There’s more than one type of tequila and they’re not just for margaritas. So how is one tequila different from another? There’s only one way to tell: tequila tasting. As with fine wine, quality tequila is a drink to be savored like cognac or brandy. A quality tequila does not need lime and salt, which dull the flavor, but benefits instead from cinnamon and orange, which enhance it. Tequila tasting combines various small but important details to make the flavor pop in your palate.
Before unveiling our tequila tasting, see how much you know about tequila.
Tequila is North America’s first distilled drink − yes, Mexico is in North America − dating back to the early 16th century after the Spanish conquest. Originating from the Aztec drink “octili poliqhui” (called pulque by the Spanish), it comes from the pulp in the center of the “mexcalmetl” or maguey (Spanish for Agave Americana) plant. The Aztecs first discovered when the agave liquid was exposed to air, it would ferment into a delightful, mild, alcoholic beverage.
As the Spaniards’ favorite drink, they started experimenting with pulque distillation to create a stronger alcoholic beverage. They discovered that cooking the agave pulp resulted in a sweeter drink, which after fermenting and distilling, became mezcal.* In the village of Tequila (named after the Ticuilas Indians), they made a local version of mezcal from the blue agave plant (Agave Tequilana Weber), which had a better flavor than the original.
This region became the official location for making tequila, which can still only be produced in the states of Jalisco (where the town of Tequila is located), Nayarit, Guanajuato, Michoacan, and Tamaulipas. Today, tequila production is regulated by Norma Oficial Mexicana (Official Mexican Standard) or NOM. To be labeled tequila, it must contain at least 51% pure blue agave; 100% agave tequila can only be made in Mexico.
Five Tequila Categories
At Hacienda Tres Rios’ Agave Bar, guest can do their own tequila tasting or instead, learn from tequila aficionado, Chef Oscar, who leads the official tequila tasting on the terrace. First, he introduces the five official categories of tequila based on their age and color as determined by NOM:
- Blanco or Plata (white or silver): young tequila, clear color, robust flavor; good for mixed drinks and shots.
- Joven or Oro (young or gold): not aged, light gold color, smoother flavor; good for mixed drinks and shots.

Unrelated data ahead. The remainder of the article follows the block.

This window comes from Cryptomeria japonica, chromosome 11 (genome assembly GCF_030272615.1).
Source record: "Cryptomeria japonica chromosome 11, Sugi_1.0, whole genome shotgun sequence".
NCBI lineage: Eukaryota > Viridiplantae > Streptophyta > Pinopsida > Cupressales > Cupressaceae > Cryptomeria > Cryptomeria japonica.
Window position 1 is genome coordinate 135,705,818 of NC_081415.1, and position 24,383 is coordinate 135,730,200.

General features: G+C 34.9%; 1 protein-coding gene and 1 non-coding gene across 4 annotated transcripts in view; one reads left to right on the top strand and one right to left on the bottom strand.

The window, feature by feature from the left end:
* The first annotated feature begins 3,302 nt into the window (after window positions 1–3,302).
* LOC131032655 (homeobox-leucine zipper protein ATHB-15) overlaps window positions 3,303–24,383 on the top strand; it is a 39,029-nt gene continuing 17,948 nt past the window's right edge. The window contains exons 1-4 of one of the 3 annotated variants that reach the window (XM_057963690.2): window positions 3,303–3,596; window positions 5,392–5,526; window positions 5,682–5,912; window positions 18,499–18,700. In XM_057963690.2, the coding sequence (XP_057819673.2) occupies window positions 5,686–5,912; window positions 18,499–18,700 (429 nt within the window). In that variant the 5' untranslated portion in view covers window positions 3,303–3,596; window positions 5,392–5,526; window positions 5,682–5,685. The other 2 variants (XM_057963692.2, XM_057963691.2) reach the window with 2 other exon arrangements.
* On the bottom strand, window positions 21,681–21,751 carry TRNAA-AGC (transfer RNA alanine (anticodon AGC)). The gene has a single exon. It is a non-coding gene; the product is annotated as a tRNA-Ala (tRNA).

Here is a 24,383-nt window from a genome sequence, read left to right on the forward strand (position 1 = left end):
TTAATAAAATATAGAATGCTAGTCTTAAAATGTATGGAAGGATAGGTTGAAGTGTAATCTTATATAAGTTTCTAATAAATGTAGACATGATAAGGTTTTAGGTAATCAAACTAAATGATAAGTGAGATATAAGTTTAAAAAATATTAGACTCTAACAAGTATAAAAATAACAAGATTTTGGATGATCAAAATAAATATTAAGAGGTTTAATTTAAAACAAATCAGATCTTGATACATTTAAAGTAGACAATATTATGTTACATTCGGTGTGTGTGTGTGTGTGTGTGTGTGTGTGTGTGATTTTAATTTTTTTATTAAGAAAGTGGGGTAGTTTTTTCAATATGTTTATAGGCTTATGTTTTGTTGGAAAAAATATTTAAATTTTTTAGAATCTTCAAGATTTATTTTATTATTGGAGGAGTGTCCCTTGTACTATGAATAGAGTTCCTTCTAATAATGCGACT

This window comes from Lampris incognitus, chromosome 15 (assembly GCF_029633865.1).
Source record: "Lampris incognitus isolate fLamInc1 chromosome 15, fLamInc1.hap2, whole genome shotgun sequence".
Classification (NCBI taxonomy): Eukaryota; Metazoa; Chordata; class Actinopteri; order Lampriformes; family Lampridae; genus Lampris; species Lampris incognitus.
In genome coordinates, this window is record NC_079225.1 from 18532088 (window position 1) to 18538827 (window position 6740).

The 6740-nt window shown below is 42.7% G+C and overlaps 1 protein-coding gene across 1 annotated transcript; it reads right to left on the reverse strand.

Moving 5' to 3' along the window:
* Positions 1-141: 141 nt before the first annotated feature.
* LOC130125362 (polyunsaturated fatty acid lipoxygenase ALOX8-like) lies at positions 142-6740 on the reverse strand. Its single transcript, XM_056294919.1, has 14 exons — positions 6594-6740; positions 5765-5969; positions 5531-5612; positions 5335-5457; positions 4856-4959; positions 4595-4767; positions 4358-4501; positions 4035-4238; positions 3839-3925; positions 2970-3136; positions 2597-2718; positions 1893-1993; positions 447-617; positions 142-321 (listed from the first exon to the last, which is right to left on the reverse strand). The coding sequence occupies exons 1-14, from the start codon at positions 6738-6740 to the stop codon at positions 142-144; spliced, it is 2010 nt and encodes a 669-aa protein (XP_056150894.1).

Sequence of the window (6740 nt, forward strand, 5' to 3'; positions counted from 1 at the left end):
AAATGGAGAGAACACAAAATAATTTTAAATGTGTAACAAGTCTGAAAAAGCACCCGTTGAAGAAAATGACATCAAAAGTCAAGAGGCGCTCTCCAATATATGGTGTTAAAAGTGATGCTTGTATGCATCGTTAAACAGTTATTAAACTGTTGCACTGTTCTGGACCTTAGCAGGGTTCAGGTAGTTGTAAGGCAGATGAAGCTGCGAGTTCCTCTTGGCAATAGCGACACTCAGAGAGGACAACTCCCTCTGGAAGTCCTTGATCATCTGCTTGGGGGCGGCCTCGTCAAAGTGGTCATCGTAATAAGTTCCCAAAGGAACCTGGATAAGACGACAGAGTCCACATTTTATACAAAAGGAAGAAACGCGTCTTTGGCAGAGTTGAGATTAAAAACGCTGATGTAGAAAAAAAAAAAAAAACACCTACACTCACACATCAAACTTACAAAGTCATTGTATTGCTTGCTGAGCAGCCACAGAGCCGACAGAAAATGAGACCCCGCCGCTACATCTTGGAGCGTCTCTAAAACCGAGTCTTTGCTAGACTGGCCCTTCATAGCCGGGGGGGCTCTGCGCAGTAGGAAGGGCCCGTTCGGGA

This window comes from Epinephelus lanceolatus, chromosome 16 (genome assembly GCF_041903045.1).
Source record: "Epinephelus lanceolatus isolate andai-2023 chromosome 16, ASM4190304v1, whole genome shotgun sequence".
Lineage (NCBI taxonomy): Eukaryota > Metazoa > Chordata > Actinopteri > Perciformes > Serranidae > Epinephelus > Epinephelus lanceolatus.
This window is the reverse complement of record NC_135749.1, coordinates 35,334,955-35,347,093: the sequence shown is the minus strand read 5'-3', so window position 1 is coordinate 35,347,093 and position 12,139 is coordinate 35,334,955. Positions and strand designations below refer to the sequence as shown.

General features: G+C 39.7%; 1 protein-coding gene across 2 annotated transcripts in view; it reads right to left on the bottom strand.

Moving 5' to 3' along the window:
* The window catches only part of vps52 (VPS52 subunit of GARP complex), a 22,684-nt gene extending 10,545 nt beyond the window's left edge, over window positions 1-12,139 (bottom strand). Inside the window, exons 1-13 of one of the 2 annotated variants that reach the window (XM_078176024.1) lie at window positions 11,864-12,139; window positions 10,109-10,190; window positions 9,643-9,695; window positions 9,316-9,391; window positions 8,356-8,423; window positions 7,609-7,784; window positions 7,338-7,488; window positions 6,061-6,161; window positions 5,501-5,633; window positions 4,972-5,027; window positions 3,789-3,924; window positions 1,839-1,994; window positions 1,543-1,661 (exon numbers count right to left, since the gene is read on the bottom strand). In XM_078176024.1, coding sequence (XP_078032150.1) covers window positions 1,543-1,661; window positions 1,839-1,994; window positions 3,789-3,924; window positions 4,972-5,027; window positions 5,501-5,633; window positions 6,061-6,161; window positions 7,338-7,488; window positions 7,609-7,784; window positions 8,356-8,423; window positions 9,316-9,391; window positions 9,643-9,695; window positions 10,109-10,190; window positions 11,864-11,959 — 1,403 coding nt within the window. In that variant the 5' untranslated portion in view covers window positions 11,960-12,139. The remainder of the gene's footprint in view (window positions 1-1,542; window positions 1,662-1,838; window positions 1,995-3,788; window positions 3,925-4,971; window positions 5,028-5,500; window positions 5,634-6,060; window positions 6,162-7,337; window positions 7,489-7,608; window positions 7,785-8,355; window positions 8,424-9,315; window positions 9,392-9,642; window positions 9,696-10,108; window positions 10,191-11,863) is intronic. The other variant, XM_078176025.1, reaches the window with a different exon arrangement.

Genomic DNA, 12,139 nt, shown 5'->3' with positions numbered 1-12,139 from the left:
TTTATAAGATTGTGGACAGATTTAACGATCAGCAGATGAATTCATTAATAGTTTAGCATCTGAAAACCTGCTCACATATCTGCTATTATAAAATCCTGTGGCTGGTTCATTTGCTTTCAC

- Reposado (rested or aged): aged between 2 months and 1 year, most popular tequila type, golden color, slightly smoother flavor; good for mixed drinks and shots.
- Añejo (aged or vintage): aged between 1 and 3 years, amber color, exceptional quality and smooth flavor; best consumed neat, chilled, and sipped like brandy.
- Extra Añenjo (ultra aged or mature): aged a minimum of 3 years, dark amber color, superior quality and a smooth, complex flavor; best consumed neat, chilled, and sipped like cognac.
Tequila Tasting Process
1st − Glasses with tequila are distributed. Hold the glass up to the light, consider the tequila color, then swirl it around. Check the consistency of the tequila as it drips down the inside of the glass. Does it run down quickly or slowly? Is the liquid thinner or thicker?
2nd − Next, bring the glass to your nose and smell the medley of scents. Before sipping the tequila, count to three, inhale, and hold your breath (exposure to air contaminates the flavor). Immediately take a sip, swirl it around in your mouth, swallow and exhale. What flavors do you detect? Citrus, spice, wood, floral, vanilla, caramel, chocolate…?
|Intermission − To get into the tequila spirit, guests are instructed to repeat Chef Oscar’s original verse called the Cuchi Cuchi: “Arriba, abajo, al centro, para adentro,” (put your hand behind your head and move your hips around while saying…) “cuchi, cuchi.” Loosely translated: one tequila (up), two tequila (down), three tequila (center), drink (inside) and fall to the floor (cuchi cuchi…whoops)!|
3rd − And the process continues after sampling various tequilas within each category. Each type is unique, and everyone has a different favorite.
4th − For the final taste, a special tomato juice blend called sangrita is mixed, poured, and shared with guests. Made to pair with a Blanco or Reposado tequila, guests first take a sip of sangrita alternating with a sip of tequila, which accentuates the delicious tequila taste.
So savor the flavor. There’s only one place where tequila is worth drinking, and that’s where it was born: Mexico!
* Mezcal (also mescal) is still produced today but, being distilled only once, is not as smooth as tequila, which is distilled twice.